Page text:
How Do We Get These Lives? asks the second poem in Vona Groarke's seventh poetry collection Double Negative (Gallery, €11.95). "You want to be gentle, of course you do, /to slip through as your body does . . ." Then Groarke characteristically turns and the volta answers with eight terrifying, glittering lines of an extended metaphor:
But someone has stitched these little traps
like tiny mirror sequins to your clothes
so every time you move you think
you can't afford the glare.
When you shut your eyes, it's as if
the white sheet all this flickers on
slips down an inch inside its clips
and the clips don't move at all.
Groarke’s fine lyricism and sharp wit are present as never before, the humour more mordant, the vision darker; yet the poems are so exact and fine, it is an exhilarating read. Like the cartoon rider “on a horse so real” in Against Anxiety, we know “nothing about tomorrow’, moving on “to the next bit of road and the next,/past fury, exhaustion and bafflement/ as he drags with his ears a shaft of light/from a moon he thinks is real.” This beautiful, visionary rollercoaster is steered expertly to earth: “I suppose that’s the thing about cartoons:/everyone sees the punchline coming/ except the one who’s about to get punched.”
Double negatives count as positives, played out in several more poems which are also “against” as in Against Boredom or the terrific Against Nostalgia with its poignant, ghostly women with their “bunions and bills” and “missing back teeth”. Groarke’s familiar haunting domestic interiors are here too, her trademark colours of yellow and blue performing as brightly as ever. But the road feels more dominant both as a metaphor recalling her fine La Route from her last collection X, but also as real tangible entity in The Mancunian Way or Against Monotony with its “two-hundred-mile drive and nothing/ at the end of it but a glass of merlot/and a radio fugue for voice and clarinet/which is a lot/when you come to think about it.” This is a collection to exult in.
New York poet Maureen McLane's What I'm Looking For: Selected Poems 2005-2017 (Penguin, £12.99) is also cerebral and funny, but the voice is perhaps closer to the conversational tone of Frank O'Hara or Robert Creeley, who haunts these poems. They tend to begin in medias res, jumping exuberantly through narratives in short, quick enjambed lines, as in From Mz N: the serial:
one day after sex
in a century of bad sex
the other one asked Mz N
did I leave you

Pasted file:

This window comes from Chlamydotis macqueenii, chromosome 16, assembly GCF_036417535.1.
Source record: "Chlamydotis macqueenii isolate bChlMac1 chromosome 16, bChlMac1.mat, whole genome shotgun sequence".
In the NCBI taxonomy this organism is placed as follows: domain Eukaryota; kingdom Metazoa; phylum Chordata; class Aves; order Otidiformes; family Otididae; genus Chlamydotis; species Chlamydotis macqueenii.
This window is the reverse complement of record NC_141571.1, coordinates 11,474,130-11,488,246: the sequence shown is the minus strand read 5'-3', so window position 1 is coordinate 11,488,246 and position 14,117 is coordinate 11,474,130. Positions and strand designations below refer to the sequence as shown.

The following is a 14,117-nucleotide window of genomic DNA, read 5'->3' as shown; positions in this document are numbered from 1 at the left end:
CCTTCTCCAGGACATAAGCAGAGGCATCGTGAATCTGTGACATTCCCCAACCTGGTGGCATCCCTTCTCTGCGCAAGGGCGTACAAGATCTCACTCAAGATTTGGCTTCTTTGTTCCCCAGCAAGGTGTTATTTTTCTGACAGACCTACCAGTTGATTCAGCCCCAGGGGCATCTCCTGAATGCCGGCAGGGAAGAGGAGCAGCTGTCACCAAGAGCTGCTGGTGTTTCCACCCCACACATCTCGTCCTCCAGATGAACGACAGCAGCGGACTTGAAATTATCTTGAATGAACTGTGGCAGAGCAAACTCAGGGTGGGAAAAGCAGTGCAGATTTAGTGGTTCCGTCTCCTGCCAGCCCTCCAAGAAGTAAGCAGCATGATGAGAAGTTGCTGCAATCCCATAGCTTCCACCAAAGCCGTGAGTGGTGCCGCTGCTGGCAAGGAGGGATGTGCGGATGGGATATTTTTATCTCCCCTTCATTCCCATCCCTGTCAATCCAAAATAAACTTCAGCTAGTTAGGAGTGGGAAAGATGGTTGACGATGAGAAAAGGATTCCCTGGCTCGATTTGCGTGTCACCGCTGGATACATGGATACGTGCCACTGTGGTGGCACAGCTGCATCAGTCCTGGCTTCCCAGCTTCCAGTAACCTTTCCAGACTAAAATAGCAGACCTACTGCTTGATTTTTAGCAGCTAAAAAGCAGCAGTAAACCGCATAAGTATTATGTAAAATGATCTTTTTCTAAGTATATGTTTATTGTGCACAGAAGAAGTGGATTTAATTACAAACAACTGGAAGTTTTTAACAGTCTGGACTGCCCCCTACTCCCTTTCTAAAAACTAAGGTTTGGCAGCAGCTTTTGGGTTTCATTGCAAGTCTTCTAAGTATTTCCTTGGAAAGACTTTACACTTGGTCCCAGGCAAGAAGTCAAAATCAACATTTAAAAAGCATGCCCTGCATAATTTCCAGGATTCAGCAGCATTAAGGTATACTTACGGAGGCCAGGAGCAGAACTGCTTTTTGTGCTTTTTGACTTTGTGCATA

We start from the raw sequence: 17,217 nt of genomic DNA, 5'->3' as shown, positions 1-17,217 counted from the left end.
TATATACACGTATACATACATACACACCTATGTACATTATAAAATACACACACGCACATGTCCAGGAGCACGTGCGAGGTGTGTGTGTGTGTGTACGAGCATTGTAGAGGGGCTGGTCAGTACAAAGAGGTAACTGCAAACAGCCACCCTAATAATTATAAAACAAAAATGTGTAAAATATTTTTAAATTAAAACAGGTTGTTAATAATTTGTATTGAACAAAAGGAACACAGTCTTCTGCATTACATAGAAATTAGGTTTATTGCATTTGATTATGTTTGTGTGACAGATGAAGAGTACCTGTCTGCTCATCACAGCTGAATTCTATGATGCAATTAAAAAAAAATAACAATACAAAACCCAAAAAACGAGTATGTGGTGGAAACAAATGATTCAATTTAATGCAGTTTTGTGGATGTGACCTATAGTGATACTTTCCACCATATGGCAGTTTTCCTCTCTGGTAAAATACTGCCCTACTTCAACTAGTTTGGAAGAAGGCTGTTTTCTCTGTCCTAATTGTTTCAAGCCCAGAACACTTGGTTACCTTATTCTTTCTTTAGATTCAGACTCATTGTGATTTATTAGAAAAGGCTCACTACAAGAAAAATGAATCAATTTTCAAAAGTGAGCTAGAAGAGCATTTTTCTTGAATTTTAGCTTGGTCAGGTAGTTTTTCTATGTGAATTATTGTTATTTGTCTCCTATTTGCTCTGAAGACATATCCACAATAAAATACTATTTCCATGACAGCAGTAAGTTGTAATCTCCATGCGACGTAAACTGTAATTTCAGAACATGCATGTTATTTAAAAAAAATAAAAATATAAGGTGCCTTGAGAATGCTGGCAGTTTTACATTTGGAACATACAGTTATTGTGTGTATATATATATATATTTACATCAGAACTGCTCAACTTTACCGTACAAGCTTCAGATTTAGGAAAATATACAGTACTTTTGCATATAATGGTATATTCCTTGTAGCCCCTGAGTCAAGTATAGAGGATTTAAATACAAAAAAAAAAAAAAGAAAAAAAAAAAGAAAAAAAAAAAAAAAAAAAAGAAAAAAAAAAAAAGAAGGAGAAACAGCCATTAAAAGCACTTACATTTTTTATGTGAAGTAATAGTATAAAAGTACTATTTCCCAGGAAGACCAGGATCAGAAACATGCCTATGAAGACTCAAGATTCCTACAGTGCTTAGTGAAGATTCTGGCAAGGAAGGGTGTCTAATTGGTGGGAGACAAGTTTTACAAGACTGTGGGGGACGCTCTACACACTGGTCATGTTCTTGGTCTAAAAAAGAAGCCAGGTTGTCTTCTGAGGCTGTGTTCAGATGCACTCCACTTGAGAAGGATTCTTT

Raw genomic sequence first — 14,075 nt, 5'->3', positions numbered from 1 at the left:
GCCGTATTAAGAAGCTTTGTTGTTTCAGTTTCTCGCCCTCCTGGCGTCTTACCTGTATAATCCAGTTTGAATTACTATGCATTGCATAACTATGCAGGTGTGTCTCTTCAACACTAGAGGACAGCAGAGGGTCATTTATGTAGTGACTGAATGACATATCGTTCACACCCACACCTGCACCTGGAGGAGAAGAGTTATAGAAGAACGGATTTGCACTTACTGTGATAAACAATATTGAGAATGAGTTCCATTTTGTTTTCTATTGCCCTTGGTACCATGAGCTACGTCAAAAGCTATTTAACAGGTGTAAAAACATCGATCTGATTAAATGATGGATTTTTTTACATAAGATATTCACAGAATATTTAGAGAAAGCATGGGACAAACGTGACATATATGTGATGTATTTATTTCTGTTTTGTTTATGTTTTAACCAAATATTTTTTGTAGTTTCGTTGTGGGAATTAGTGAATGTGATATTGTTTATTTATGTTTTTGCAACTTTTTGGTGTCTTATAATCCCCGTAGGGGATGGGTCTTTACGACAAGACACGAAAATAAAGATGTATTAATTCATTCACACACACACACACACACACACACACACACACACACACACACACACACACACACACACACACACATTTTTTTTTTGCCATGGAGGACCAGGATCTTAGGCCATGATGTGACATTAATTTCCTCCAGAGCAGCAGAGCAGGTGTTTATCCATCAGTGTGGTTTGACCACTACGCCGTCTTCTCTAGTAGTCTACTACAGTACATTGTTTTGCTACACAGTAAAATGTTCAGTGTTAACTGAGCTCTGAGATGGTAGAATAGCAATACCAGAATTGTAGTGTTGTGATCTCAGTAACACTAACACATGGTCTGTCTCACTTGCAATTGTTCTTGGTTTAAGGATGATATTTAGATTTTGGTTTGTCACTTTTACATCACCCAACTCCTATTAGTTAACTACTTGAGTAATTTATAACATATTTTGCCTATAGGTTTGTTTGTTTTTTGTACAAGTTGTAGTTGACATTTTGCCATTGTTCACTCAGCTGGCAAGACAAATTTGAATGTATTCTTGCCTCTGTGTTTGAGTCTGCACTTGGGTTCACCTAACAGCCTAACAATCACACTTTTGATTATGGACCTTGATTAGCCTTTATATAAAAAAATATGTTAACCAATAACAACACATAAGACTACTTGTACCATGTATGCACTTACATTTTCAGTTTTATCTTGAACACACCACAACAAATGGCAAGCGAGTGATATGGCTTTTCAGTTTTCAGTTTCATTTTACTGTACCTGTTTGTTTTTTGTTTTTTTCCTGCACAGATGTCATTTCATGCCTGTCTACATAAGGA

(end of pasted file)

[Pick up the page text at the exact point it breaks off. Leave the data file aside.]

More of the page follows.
on the edge
never having had an orgasm
as far as she knew
how would she know
such an edge
are you sure
the other persisted
Mz N thought again
She could say quite definitively
oh yes here I am on the edge
where you left me
This is surprising, addictive poetry with delicious, seemingly wayward lines. Yet a vast knowledge and love for poetry underpins McLane’s work, as the ferocious heat of passion rises from the page. McLane is a true Romantic, rooted in tradition while leaping and exulting in her originality. Envoi explodes from Chaucer with such immediacy and truth: “Go litel myn book/and blow her head off/make her retch and weep/and ache in the gut/make her regret everything about her life/that doesn’t include me.”
Her response to Akhmatova’s Song of the Last Meeting is true to the spirit of the original, yet she makes it wholly her own. Later poems are more concerned with the environment, yet, when she responds to sublime nature, her unique take is both witty and true: “Everyone knows/what is happening/They disagree why/&what then./It turns out/the world was made for us/to mesh.”
And while she is an expert in the up-close and personal, she can pull back for striking longer shots as in Night Sky: “as admen brand the stars/and men sell shares in space/the multiverse contracts/to a single implacable place/where nothing you can imagine/will never not take place.”
From his home in Moyvane, Co Kerry, Gabriel FitzMaurice has been charting a vanishing rural world from its centre all his life. Although we hope otherwise, FitzMaurice declares A Farewell to Poetry, Selected Poems and Translations (Currach Books, €19.99) is his "final book. The job is done."
A local schoolteacher, FitzMaurice experienced those changes at first hand, not least the “new curriculum” where “the inspectors swooped like flies . . . the new dark ages care/more for ticking boxes/Than for a teacher’s flair.” Described as Ireland’s AA Milne, Fitzmaurice’s signature rhymes are clear and true, injecting a joyousness into hilarious, subversive poems such as Counting Sheep, when a school inspector asks:
Son, in a certain field
Are a hundred sheep when, suddenly
Fifty run to a field nearby –
How many sheep are left, my boy?'
'None, sir,' is the child's reply.
'You know nothing about maths,' the inspector snorts,
'Nor you about sheep,' the child retorts.
Fitzmaurice puts his strong rhyme to darker use too in the sonnet My Father Hired with Farmers at Fourteen:
My father hired with farmers at fourteen –
He worked, a servant boy who farmers deemed
Barely worth their shillings and a bed . . .
I was mean:
I'd never know the places Dad was at.
Fitzmaurice’s strong suit is form coupled with a vernacular which breathes new life into old poems, such as this translation from Dáibhí Ó Brudair:
Just my luck I'm not pig-ignorant
Though it's bad to be a boor
Now that I have to go out among
This miserable shower.
His ability to hold opposites in tension shines in his memoriam to two members of the Moyvane community, one a Republican, the other “some sort of Loyalist”, both killed during the War of Independence:
. . . Galvin and Vicars,
I imagine you as one –
Obverse and reverse
Sundered by the Gun.
From one small patch of Ireland, Fitzmaurice expresses grief, joy, faith and doubt, his poems proof that the universal shows itself most clearly in the concentrated particularities.